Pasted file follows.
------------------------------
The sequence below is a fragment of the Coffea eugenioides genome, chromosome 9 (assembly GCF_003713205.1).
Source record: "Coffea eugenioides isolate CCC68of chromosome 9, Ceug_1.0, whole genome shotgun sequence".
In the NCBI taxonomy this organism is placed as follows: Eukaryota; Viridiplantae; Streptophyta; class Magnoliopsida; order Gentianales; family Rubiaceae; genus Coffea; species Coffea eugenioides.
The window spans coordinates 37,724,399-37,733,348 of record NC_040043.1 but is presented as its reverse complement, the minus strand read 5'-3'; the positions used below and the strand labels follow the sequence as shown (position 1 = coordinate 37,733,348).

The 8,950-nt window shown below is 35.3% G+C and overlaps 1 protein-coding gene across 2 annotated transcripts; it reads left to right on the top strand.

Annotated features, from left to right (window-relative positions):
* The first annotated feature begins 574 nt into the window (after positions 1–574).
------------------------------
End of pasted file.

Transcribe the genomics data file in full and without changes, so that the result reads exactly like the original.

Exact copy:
The sequence below is a fragment of the Coffea eugenioides genome, chromosome 9 (assembly GCF_003713205.1).
Source record: "Coffea eugenioides isolate CCC68of chromosome 9, Ceug_1.0, whole genome shotgun sequence".
In the NCBI taxonomy this organism is placed as follows: Eukaryota; Viridiplantae; Streptophyta; class Magnoliopsida; order Gentianales; family Rubiaceae; genus Coffea; species Coffea eugenioides.
The window spans coordinates 37,724,399-37,733,348 of record NC_040043.1 but is presented as its reverse complement, the minus strand read 5'-3'; the positions used below and the strand labels follow the sequence as shown (position 1 = coordinate 37,733,348).

The 8,950-nt window shown below is 35.3% G+C and overlaps 1 protein-coding gene across 2 annotated transcripts; it reads left to right on the top strand.

Annotated features, from left to right (window-relative positions):
* The first annotated feature begins 574 nt into the window (after positions 1–574).